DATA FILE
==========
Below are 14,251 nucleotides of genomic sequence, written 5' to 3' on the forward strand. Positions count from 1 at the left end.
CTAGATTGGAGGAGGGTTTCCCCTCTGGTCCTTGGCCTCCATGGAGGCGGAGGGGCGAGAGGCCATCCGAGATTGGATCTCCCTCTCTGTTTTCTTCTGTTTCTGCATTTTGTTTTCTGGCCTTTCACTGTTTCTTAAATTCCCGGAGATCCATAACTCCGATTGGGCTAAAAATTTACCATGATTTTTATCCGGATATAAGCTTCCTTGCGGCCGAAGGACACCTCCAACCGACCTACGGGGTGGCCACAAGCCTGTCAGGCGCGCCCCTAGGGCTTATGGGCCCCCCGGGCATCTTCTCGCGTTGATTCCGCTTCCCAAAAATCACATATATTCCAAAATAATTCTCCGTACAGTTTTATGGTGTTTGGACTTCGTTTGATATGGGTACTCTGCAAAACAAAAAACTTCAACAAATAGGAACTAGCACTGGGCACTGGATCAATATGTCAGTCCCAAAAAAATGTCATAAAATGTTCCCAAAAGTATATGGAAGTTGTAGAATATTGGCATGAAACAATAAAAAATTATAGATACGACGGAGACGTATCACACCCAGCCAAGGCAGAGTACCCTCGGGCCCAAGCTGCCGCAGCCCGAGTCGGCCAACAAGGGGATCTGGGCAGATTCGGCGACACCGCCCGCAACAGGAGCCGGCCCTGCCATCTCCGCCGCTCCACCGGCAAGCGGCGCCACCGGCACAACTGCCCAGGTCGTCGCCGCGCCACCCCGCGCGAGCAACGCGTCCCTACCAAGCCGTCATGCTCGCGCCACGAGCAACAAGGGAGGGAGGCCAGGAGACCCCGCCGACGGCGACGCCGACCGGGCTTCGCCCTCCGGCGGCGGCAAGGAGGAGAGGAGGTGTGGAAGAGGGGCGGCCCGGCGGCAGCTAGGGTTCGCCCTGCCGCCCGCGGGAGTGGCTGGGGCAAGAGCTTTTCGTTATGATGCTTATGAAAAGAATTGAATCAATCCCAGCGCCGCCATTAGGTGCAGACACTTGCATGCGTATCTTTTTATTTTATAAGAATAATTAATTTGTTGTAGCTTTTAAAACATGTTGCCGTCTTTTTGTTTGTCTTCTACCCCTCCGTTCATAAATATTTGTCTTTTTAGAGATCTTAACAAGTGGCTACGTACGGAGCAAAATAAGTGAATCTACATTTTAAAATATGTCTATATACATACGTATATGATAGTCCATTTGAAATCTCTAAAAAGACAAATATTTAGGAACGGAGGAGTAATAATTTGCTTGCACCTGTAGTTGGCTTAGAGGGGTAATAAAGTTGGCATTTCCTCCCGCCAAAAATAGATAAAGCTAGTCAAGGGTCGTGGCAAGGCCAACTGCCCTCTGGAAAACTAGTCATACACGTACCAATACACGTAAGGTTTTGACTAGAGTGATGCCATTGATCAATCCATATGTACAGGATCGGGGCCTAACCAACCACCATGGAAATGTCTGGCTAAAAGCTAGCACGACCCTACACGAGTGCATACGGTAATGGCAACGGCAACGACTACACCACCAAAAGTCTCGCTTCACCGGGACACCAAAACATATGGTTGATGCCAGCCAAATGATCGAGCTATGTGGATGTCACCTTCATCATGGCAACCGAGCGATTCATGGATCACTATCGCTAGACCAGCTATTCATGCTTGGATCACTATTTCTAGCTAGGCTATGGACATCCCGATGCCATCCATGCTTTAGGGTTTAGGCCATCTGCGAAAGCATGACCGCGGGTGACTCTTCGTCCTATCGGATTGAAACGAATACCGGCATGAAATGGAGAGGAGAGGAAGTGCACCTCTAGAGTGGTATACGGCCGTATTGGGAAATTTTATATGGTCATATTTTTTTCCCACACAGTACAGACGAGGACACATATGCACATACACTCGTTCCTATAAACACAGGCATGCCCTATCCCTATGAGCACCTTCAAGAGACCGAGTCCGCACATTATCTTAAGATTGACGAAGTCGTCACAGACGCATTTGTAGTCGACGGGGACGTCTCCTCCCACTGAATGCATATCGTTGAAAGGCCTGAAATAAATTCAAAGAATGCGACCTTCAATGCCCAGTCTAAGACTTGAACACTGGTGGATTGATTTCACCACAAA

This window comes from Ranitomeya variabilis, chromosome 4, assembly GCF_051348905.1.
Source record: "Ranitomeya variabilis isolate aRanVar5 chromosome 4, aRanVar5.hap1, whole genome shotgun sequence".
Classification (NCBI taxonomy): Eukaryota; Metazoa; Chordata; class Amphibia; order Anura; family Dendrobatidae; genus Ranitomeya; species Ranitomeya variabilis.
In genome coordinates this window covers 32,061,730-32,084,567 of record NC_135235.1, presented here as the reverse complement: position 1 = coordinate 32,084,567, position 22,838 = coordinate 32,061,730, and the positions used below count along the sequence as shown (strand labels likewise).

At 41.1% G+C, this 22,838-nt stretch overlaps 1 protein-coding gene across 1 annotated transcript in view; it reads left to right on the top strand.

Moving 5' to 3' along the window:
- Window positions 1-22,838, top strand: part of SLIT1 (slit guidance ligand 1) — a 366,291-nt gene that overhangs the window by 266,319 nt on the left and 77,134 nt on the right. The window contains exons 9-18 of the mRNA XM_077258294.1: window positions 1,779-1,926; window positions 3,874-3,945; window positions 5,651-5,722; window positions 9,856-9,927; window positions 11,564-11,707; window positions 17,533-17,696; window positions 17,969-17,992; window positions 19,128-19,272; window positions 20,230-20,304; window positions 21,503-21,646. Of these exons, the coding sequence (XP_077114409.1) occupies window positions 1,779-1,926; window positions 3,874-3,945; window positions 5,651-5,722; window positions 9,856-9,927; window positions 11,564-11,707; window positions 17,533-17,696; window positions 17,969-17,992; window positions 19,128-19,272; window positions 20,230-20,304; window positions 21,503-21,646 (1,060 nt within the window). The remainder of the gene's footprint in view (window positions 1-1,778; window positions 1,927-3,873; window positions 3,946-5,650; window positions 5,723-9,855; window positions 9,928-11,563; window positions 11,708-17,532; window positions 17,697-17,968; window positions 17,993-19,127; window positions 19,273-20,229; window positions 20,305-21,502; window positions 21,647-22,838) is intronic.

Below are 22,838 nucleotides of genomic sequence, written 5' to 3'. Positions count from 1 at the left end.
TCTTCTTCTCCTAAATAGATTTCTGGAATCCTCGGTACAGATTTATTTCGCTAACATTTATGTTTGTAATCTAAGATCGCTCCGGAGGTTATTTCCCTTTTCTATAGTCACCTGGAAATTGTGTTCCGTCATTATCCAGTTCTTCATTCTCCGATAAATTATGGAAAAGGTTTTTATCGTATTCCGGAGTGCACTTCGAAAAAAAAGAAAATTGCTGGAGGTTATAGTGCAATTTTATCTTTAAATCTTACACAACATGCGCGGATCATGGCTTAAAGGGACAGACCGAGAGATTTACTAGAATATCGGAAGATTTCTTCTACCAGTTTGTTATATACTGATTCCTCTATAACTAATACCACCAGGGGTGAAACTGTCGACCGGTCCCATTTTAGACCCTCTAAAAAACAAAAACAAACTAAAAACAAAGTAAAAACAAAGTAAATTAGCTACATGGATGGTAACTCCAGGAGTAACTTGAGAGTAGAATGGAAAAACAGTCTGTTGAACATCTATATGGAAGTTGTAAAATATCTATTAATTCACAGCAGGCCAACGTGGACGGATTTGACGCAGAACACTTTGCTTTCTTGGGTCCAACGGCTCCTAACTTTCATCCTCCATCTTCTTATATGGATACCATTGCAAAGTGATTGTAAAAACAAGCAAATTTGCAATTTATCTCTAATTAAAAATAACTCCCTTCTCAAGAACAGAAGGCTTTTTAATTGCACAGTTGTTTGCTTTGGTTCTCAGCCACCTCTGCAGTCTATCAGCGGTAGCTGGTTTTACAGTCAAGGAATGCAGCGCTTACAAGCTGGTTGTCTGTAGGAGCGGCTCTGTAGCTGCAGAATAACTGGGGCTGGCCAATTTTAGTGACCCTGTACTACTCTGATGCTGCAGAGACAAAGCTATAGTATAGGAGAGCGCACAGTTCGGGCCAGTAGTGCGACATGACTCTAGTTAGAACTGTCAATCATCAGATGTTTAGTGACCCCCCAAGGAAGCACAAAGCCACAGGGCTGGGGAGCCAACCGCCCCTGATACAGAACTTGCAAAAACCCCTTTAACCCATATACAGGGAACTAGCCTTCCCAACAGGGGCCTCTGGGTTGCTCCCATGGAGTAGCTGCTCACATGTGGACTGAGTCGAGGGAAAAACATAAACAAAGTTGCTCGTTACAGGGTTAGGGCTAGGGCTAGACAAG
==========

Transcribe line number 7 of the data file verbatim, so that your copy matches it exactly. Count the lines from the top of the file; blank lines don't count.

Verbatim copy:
At 41.1% G+C, this 22,838-nt stretch overlaps 1 protein-coding gene across 1 annotated transcript in view; it reads left to right on the top strand.